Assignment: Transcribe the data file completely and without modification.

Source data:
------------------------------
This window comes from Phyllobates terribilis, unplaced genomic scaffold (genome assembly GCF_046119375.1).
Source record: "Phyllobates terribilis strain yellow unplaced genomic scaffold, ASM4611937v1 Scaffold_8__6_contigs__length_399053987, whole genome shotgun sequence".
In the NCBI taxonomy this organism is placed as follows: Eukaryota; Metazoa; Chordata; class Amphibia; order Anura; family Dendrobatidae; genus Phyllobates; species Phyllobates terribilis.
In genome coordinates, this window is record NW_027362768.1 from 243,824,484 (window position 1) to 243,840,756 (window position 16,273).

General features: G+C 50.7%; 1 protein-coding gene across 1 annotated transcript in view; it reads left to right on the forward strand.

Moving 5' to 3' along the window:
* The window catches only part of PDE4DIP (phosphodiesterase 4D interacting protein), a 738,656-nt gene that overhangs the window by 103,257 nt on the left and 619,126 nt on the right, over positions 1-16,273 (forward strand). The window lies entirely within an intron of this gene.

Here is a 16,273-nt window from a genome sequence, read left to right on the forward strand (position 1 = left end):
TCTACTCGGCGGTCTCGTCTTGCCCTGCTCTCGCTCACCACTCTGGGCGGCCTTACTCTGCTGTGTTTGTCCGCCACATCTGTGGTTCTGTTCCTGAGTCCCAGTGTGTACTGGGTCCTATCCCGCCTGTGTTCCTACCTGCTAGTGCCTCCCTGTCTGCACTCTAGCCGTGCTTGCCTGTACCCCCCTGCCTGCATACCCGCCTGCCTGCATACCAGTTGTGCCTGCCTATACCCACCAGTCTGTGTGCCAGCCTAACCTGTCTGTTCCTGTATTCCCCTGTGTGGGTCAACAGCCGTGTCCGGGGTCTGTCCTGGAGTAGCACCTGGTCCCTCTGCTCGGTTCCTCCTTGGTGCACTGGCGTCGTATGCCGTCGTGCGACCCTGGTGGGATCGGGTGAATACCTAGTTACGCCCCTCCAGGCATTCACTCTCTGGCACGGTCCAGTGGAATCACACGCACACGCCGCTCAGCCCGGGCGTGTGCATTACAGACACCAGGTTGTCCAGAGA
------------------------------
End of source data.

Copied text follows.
This window comes from Phyllobates terribilis, unplaced genomic scaffold (genome assembly GCF_046119375.1).
Source record: "Phyllobates terribilis strain yellow unplaced genomic scaffold, ASM4611937v1 Scaffold_8__6_contigs__length_399053987, whole genome shotgun sequence".
In the NCBI taxonomy this organism is placed as follows: Eukaryota; Metazoa; Chordata; class Amphibia; order Anura; family Dendrobatidae; genus Phyllobates; species Phyllobates terribilis.
In genome coordinates, this window is record NW_027362768.1 from 243,824,484 (window position 1) to 243,840,756 (window position 16,273).

General features: G+C 50.7%; 1 protein-coding gene across 1 annotated transcript in view; it reads left to right on the forward strand.

Moving 5' to 3' along the window:
* The window catches only part of PDE4DIP (phosphodiesterase 4D interacting protein), a 738,656-nt gene that overhangs the window by 103,257 nt on the left and 619,126 nt on the right, over positions 1-16,273 (forward strand). The window lies entirely within an intron of this gene.

Here is a 16,273-nt window from a genome sequence, read left to right on the forward strand (position 1 = left end):
TCTACTCGGCGGTCTCGTCTTGCCCTGCTCTCGCTCACCACTCTGGGCGGCCTTACTCTGCTGTGTTTGTCCGCCACATCTGTGGTTCTGTTCCTGAGTCCCAGTGTGTACTGGGTCCTATCCCGCCTGTGTTCCTACCTGCTAGTGCCTCCCTGTCTGCACTCTAGCCGTGCTTGCCTGTACCCCCCTGCCTGCATACCCGCCTGCCTGCATACCAGTTGTGCCTGCCTATACCCACCAGTCTGTGTGCCAGCCTAACCTGTCTGTTCCTGTATTCCCCTGTGTGGGTCAACAGCCGTGTCCGGGGTCTGTCCTGGAGTAGCACCTGGTCCCTCTGCTCGGTTCCTCCTTGGTGCACTGGCGTCGTATGCCGTCGTGCGACCCTGGTGGGATCGGGTGAATACCTAGTTACGCCCCTCCAGGCATTCACTCTCTGGCACGGTCCAGTGGAATCACACGCACACGCCGCTCAGCCCGGGCGTGTGCATTACAGACACCAGGTTGTCCAGAGA